|1.||Canon 1Ds||Full Frame||11.0||4064||2704||none||21.8||11.0||954||63|
|3.||Canon M50 Mark II||APS-C||24.0||6000||4000||4K/24p||24.0||13.6||1939||83|
|4.||Canon G5 X Mark II||1-inch||20.0||5472||3648||4K/30p||22.2||12.4||583||65|
|5.||Canon M6 Mark II||APS-C||32.3||6960||4640||4K/30p||24.0||13.5||1848||83|
|7.||Canon 1D X Mark II||Full Frame||20.0||5472||3648||4K/60p||24.1||13.5||3207||88|
|9.||Canon 1D C||Full Frame||17.9||5184||3456||4K/24p||24.3||13.0||2155||85|
|10.||Canon 1D Mark IV||APS-H||16.0||4896||3264||1080/30p||22.8||12.0||1320||74|
|11.||Canon 1D Mark III||APS-H||10.1||3888||2592||none||22.7||11.7||1078||71|
|12.||Canon 1Ds Mark III||Full Frame||21.0||5616||3744||none||24.0||12.0||1663||80|
|13.||Canon 1D Mark II N||APS-H||8.2||3504||2336||none||22.3||11.2||975||66|
|14.||Canon 5D||Full Frame||12.7||4368||2912||none||22.9||11.1||1368||71|
|15.||Canon 1D Mark II||APS-H||8.2||3504||2336||none||22.3||11.1||1003||66|
|16.||Canon 1Ds Mark II||Full Frame||16.6||4992||3328||none||23.3||11.3||1480||74|
|Note: DXO values in italics represent estimates based on sensor size and age.|
Many modern cameras are not only capable of taking still images, but can also record movies. The M50 indeed provides for movie recording, while the 1Ds does not. The highest resolution format that the M50 can use is 4K/24p.
Apart from body and sensor, cameras can and do differ across a range of features. For example, the M50 has an electronic viewfinder (2360k dots), while the 1Ds has an optical one. Both systems have their advantages, with the electronic viewfinder making it possible to project supplementary shooting information into the framing view, whereas the optical viewfinder offers lag-free viewing and a very clear framing image. The adjacent table lists some of the other core features of the Canon 1Ds and Canon M50 along with similar information for a selection of comparators.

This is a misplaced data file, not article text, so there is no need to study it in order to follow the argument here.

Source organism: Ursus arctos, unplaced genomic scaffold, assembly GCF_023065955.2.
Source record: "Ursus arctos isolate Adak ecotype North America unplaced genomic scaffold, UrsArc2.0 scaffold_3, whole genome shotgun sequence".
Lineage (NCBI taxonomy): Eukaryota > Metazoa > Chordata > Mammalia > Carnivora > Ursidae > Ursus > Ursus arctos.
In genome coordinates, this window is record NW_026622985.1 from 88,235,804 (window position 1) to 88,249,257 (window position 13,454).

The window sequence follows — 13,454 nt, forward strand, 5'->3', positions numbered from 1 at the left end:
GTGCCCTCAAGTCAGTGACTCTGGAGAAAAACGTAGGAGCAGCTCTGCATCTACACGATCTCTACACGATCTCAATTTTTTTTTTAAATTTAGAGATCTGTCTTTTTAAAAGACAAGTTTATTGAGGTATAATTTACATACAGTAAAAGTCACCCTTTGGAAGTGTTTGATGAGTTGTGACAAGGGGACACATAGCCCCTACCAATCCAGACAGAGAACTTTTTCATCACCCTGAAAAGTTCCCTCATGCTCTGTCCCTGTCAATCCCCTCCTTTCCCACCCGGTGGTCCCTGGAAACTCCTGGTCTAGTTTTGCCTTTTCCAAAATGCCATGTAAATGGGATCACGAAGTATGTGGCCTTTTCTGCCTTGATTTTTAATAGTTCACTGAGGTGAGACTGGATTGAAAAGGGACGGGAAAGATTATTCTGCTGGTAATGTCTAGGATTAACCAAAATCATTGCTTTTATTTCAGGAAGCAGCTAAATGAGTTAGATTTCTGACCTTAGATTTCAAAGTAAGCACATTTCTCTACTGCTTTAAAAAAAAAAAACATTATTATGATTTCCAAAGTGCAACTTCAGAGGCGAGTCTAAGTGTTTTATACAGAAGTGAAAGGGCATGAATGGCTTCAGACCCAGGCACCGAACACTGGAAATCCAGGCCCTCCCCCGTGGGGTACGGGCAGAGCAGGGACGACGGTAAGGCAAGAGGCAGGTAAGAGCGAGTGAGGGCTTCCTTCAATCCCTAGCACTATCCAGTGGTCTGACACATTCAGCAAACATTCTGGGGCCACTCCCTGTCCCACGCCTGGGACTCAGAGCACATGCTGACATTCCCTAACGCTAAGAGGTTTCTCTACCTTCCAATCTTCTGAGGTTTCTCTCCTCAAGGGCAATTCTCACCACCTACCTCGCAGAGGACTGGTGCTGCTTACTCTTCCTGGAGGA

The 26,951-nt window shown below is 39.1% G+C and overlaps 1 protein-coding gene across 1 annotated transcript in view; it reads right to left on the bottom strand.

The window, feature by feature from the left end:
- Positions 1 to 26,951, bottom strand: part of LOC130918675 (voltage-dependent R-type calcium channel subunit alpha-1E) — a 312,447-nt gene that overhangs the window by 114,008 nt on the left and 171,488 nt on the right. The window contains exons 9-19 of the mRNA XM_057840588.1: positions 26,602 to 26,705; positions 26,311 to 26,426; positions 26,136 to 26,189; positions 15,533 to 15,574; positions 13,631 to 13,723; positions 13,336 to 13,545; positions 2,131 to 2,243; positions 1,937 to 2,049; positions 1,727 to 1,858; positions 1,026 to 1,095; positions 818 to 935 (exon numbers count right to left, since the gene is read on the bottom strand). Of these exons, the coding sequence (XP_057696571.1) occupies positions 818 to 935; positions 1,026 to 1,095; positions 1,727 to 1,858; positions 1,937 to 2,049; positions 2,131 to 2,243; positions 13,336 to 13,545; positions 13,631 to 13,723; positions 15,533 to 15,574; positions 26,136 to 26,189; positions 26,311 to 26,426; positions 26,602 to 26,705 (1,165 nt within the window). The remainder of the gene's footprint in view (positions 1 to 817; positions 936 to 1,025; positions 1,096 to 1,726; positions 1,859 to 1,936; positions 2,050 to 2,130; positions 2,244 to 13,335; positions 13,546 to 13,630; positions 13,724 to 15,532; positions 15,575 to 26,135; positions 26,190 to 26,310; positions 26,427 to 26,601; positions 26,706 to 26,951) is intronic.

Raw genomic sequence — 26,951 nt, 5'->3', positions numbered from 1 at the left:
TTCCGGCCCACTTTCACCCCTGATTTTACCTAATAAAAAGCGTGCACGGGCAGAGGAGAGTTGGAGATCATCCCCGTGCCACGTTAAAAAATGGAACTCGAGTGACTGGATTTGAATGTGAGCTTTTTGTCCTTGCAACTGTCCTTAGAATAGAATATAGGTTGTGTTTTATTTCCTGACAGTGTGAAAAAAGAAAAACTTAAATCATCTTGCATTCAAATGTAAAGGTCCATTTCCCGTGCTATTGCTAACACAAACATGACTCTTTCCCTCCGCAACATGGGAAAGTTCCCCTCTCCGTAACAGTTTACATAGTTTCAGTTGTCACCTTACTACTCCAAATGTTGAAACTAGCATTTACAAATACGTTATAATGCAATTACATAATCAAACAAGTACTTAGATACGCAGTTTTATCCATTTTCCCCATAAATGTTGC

|1.||Canon 1Ds||optical||Y||2.0 / 120||fixed||n||1/8000s||3.0/s||n||n|
|2.||Canon M50||2360||n||3.0 / 1040||swivel||Y||1/4000s||10.0/s||Y||n|
|3.||Canon M50 Mark II||2360||n||3.0 / 1040||swivel||Y||1/4000s||10.0/s||Y||n|
|4.||Canon G5 X Mark II||2360||n||3.0 / 1040||tilting||Y||1/2000s||30/s||Y||Y|
|5.||Canon M6 Mark II||optional||n||3.0 / 1040||tilting||Y||1/4000s||14.0/s||Y||n|
|6.||Canon M6||optional||n||3.0 / 1040||tilting||Y||1/4000s||9.0/s||Y||n|
|7.||Canon 1D X Mark II||optical||Y||3.2 / 1620||fixed||Y||1/8000s||16.0/s||n||n|
|8.||Canon M3||optional||n||3.0 / 1040||tilting||Y||1/4000s||4.2/s||Y||n|
|9.||Canon 1D C||optical||Y||3.2 / 1040||fixed||n||1/8000s||14.0/s||n||n|
|10.||Canon 1D Mark IV||optical||Y||3.0 / 920||fixed||n||1/8000s||10.0/s||n||n|
|11.||Canon 1D Mark III||optical||Y||3.0 / 230||fixed||n||1/8000s||10.0/s||n||n|
|12.||Canon 1Ds Mark III||optical||Y||3.0 / 230||fixed||n||1/8000s||5.0/s||n||n|
|13.||Canon 1D Mark II N||optical||Y||2.5 / 230||fixed||n||1/8000s||8.5/s||n||n|
|14.||Canon 5D||optical||Y||2.5 / 230||fixed||n||1/8000s||3.0/s||n||n|
|15.||Canon 1D Mark II||optical||Y||2.0 / 230||fixed||n||1/8000s||8.3/s||n||n|
|16.||Canon 1Ds Mark II||optical||Y||2.0 / 230||fixed||n||1/8000s||4.0/s||n||n|
|17.||Nikon D2Xs||optical||Y||2.5 / 230||fixed||n||1/8000s||5.0/s||n||n|
|Notes: *) Information refers to the mechanical shutter, unless the camera only has an electronic one.|
One feature that is present on the 1Ds, but is missing on the M50 is a top-level LCD. While being, of course, smaller than the rear screen, the control panel conveys some of the essential shooting information and can be convenient for quick and easy settings verification.The M50 has an articulated screen that can be turned to be front-facing. This characteristic will be appreciated by vloggers and photographers who are interested in taking selfies. In contrast, the 1Ds does not have a selfie-screen.
The Canon M50 has an intervalometer built-in. This enables the photographer to capture time lapse sequences, such as flower blooming, a sunset or moon rise, without purchasing an external camera trigger and related software.